The Gorge

We recently crossed another item off the bucket list with a wonderful lunch at The Gorge Restaurant in Launceston. Located in the Cliff Grounds at Cataract Gorge, the building was constructed in 1896 as a tearooms, replacing the white refreshments tent that previously served picnickers.

1.The Gorge Restaurant

In the early 1970s, the Gorge Restaurant opened, being the first licensed alfresco dining area in Australia.

2.The Gorge Restaurant

The Victorian style gardens were showing signs of spring.

2a.Cherry blossom

We opted to dine inside, the relaxing ambience was most welcoming.

3.The Gorge Restaurant4.The Gorge Restaurant

Our window seat afforded lovely views over the garden and tree tops.

5.the view6.rhododendrons7.the view

We settled in with a refreshing Clover Hill sparkling rosé from the Tamar Valley

8.Clover Hill Non Vintage Rosè

while nature provided the entertainment.

9.sparrow

The extensive wine list was narrowed down to a Frogmore Creek 2016 Riesling, sustainably grown in the Coal River Valley. It proved to be the perfect choice.

The friendly waiter was very patient while we decided on our meals, there was so much to choose from. We were very happy with the Crispy Spiced Quail, red cabbage & gin slaw, cauliflower puree and maple bacon,

12.Crispy Spiced Quail

Braised Beef Cheek, Paris mash, thyme roasted baby carrots & lager jus

13.Braised Beef Cheek

and Tasmanian Bush Pepper Calamari, chilli & lime rice vermicelli, coriander & rocket.

14.Tasmanian Bush Pepper Calamari

We savoured the wine while the chairlift glided past the window, sometimes with a passenger, sometimes uninhabited, before ordering dessert.

15.chairlift

My Deconstructed Pumpkin Pie, candied pecans, ginger crumb & spiced cream had to be seen to be believed.

We shared tastings of the Warm Chocolate & Hazelnut Brownie, white chocolate parfait & raspberry coulis

19.Warm Chocolate & Hazelnut Brownie

and the Coconut Lime Tart with rhubarb & blue curacao sauce.

20.Coconut Lime Tart

We walked off some of our decadence returning to the car park, pausing on the suspension bridge to take in the stunning landscape.

21.Cataract Gorge upstream22.Cataract Gorge lower basin

It was difficult to focus on this magnificent cormorant enjoying the sunshine, the bridge was swaying not me.

23.cormorant

Hobart

Hobart is Australia’s second oldest capital city, after Sydney. It is an intriguing mix of old and new and the waterfront precinct is captivating. The Georgian sandstone warehouses lining the dock were built in the 1830s. The IXL Jam Factory is now the Henry Jones Art Hotel and others have been converted into businesses, galleries and restaurants.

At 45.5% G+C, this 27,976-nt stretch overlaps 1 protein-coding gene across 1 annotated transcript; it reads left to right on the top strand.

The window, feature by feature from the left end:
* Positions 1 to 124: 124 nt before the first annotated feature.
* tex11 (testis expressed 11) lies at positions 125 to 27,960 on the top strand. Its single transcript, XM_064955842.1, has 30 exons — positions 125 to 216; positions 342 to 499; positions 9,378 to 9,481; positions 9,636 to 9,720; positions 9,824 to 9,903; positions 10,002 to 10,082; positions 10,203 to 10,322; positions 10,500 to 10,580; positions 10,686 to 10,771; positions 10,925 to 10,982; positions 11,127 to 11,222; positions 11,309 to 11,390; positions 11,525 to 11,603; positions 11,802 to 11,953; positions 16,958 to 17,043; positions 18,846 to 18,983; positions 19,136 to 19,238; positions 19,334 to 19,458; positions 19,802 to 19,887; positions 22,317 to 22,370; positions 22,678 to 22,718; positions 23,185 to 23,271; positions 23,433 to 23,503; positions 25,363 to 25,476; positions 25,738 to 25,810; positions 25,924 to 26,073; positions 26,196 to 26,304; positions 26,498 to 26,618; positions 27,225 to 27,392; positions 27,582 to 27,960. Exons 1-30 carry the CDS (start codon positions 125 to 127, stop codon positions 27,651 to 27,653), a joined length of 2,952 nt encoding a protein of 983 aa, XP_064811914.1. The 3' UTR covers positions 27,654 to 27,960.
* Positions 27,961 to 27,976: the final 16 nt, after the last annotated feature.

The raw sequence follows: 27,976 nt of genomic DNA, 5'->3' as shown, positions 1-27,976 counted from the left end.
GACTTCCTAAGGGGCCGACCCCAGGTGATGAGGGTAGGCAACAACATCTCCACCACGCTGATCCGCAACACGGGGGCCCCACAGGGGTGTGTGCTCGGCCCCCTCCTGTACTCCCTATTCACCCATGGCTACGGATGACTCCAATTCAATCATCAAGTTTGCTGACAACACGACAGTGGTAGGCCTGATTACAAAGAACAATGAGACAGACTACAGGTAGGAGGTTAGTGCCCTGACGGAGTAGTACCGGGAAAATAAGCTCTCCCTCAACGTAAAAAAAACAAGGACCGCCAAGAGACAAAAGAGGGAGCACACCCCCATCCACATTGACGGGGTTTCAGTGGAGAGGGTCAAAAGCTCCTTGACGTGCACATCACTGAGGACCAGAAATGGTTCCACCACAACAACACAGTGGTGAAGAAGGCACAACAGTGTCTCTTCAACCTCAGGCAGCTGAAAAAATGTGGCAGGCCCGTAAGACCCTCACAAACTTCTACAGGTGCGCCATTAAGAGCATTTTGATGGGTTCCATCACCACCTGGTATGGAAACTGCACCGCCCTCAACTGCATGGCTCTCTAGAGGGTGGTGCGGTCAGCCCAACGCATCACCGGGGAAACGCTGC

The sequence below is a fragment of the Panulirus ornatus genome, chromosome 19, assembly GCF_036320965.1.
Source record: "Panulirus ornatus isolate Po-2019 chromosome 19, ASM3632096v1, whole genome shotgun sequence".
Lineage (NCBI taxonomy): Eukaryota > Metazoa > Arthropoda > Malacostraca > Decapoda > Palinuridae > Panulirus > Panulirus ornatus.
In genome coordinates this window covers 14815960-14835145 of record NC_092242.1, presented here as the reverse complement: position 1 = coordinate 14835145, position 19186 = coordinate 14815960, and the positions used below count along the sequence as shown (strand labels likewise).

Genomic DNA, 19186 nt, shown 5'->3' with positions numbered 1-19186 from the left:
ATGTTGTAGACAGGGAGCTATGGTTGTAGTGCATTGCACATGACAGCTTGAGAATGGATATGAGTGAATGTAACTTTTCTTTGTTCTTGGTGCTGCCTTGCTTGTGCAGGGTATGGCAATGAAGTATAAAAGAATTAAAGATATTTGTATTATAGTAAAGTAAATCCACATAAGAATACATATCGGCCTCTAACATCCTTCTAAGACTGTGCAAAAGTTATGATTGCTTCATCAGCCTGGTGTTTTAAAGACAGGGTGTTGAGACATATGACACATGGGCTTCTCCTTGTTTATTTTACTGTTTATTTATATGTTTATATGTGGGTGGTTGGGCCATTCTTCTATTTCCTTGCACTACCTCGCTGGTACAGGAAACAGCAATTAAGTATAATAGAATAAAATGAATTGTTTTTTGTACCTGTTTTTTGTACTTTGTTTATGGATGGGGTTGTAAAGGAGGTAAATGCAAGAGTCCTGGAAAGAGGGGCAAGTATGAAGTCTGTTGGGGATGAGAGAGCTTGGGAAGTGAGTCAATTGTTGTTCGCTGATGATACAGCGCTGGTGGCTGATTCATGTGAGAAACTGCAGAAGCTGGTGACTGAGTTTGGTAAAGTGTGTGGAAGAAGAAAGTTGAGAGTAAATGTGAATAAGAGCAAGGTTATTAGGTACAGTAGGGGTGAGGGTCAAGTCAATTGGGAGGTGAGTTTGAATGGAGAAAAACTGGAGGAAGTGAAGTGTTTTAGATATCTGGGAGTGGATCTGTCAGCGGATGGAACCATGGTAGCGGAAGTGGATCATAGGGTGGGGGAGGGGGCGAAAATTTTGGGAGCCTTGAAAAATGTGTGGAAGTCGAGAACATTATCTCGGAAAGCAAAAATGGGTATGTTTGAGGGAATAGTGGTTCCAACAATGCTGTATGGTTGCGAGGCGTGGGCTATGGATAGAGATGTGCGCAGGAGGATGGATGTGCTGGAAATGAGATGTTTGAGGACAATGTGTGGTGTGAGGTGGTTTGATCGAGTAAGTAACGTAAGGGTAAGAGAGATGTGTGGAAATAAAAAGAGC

1.Waterfront

There are many fabulous restaurants to choose from, with seafood the specialty. The Drunken Admiral is very popular,

2.Drunken Admiral

unfortunately we missed out without a reservation.

Looking across Victoria Dock,

5.Victoria Dock

Mures Lower Deck offers casual dining while the Upper Deck is a unique experience with fresh seafood caught, prepared and served by this local family owned business.

6.Victoria Dock

Strolling along Franklin Wharf, we encountered a series of bronze sculptures, a tribute to the Antarctic Expedition of 1899. Louis Bernacchi was raised in Tasmania and is immortalised in this, “Self Portrait, Louis and Joe”.

7.Bernacchi

Nearby are other sculptures depicting the penguins and seals of Antarctica

as well as some of the supplies and other animals present on the expedition.

Sullivans Cove, on the Derwent River, was the original landing point in 1804 of Hobart’s founder, Lieutenant Governor David Collins and the site of initial European settlement in the area.

13.Sullivan's Cove

Further along the wharf is Constitution Dock, the finishing line for the Sydney to Hobart yacht race. We were very excited to be there for the celebrations.

14.Sydney-Hobart

Wild Oats XI had claimed its third consecutive line honours. Even for someone who doesn’t know a thing about yachts, I think she is a magnificent vessel.

17.Wild Oats

The dock was bustling

but this gull had seen it all before.

22.seagull

This heritage travelling steam crane, built in 1899, sits proudly on the wharf since retirement in 1969.

23.steam crane

Elizabeth Street Pier underwent a transformation in 1997

24.Elizabeth St pier

and now comprises an apartment style hotel, conference centre and eateries.

Moored at the pier is a full size replica of the Lady Nelson, one of the vessels arriving in 1804 with the first free settlers. She now spends her days sailing the River Derwent with passengers who wish to enjoy a tall ship sailing experience.

27.Lady Nelson

A short walk across the lawns of Parliament Square is Salamanca Place. Each Saturday there is a very busy market

28.market

offering a great variety of wares, mostly from local artisans.

29.market

Even the world famous can be seen busking in Salamanca.

34.market

Behind the market stalls are rows of sandstone buildings built in the 1830s to house grain, wool, whale oil and imported goods. They have since been converted into restaurants, galleries, craft shops and offices.

35.Salamanca

There are many laneways and squares to discover around Salamanca

and the new is starting to encroach on the old.

38.Salamanca

When a break is needed from the shopping and exploring, Irish Murphy’s is the perfect spot

39.Irish Murphy's

for a light refreshment

40.Irish Murphy's

to give you the strength to carry on.